Ronald Blair III might come into focus again. He didn’t have a great combine but he has the size (6-2, 284lbs, 34 inch arms), first step quickness and he performed well in the short shuttle (Blair III’s 4.53 beat Bullard’s 4.56). He has his supporters but round two might be a bit rich.
Sheldon Day worked inside and out for Notre Dame. His production isn’t great (four sacks in 2015) and although he’s a very active player, he didn’t spend a lot of time in the backfield. He’s also small in stature at 6-0 and 293lbs with 32.5 inch arms. He did manage a 1.69 split which is decent for his weight and he had a very nice 4.50 short shuttle. It’s hard to imagine a player of his size on Seattle’s D-line, however.
Jihad Ward likely isn’t athletic enough for Seattle, Bronson Kaufusi might be more of a pure edge and after that the options aren’t great.
So it brings up two thoughts. Do they like a guy like Bullard enough that they can’t leave the draft without him? Remember, the Seahawks identify areas to get ‘their’ guys. If Bullard gets the special ‘we have to have him’ treatment he could be their pick at #26. If he’s a guy they like but can live without because they want to go O-line first — then they’ll have to see what’s available in round two.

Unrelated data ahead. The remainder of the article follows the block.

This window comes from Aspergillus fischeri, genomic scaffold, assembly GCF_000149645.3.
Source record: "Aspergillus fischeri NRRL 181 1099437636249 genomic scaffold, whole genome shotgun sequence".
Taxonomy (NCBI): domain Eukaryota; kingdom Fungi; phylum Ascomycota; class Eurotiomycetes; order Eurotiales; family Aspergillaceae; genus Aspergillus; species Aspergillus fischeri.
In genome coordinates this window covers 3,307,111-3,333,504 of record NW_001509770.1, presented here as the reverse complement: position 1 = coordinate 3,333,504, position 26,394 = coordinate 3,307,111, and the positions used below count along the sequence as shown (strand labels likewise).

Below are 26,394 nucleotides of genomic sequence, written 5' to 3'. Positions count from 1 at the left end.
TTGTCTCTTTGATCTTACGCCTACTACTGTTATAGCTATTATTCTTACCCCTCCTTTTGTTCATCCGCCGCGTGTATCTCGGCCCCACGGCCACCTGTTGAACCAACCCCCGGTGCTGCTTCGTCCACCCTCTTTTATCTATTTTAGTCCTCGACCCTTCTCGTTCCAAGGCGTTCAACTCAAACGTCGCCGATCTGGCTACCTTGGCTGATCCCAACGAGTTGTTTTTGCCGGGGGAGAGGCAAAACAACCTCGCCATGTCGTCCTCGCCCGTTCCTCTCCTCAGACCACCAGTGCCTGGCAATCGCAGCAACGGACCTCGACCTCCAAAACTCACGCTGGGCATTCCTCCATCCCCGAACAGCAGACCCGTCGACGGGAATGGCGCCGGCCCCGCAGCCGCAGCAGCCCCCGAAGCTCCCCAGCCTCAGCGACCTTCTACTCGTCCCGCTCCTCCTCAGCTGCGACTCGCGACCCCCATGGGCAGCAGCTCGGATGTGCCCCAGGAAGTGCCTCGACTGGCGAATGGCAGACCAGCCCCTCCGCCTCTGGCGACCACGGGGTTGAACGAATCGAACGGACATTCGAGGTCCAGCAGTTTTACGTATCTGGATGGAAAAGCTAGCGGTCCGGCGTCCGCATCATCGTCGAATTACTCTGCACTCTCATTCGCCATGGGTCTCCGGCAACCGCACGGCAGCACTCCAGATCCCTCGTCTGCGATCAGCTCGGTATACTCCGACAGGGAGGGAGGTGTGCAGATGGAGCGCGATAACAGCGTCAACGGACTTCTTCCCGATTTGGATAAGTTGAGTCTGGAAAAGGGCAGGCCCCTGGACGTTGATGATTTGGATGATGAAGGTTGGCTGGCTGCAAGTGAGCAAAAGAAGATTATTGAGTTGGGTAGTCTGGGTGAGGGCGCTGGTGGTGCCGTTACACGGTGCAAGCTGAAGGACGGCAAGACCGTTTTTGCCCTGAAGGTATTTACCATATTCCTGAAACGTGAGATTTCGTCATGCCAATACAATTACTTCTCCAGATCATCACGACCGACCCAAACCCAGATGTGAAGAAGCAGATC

Getting a guy they like on the O-line and D-line (one way or another) is probably a safe projection for the Seahawks in rounds one and two.
If the top DE-DT’s are off the board, other D-liners might come into focus.
McShay had UCLA’s Kenny Clark on the board at #56. Clark had one of the better workouts at the combine — looking sharp throughout the drills.
He’s 29lbs heavier than Bullard but had a similar 10-yard split, a forty time that was only 0.13 seconds slower and there was 0.07 seconds difference in the short shuttle. They are different players but Clark’s athletic profile for his size could be appealing.
He’d provide a like-for-like replacement for Brandon Mebane in terms of style and position. He’s a classic one-technique. Adding him to Seattle’s D-line rotation could give them a nice, cheap Mebane replacement for the next few years.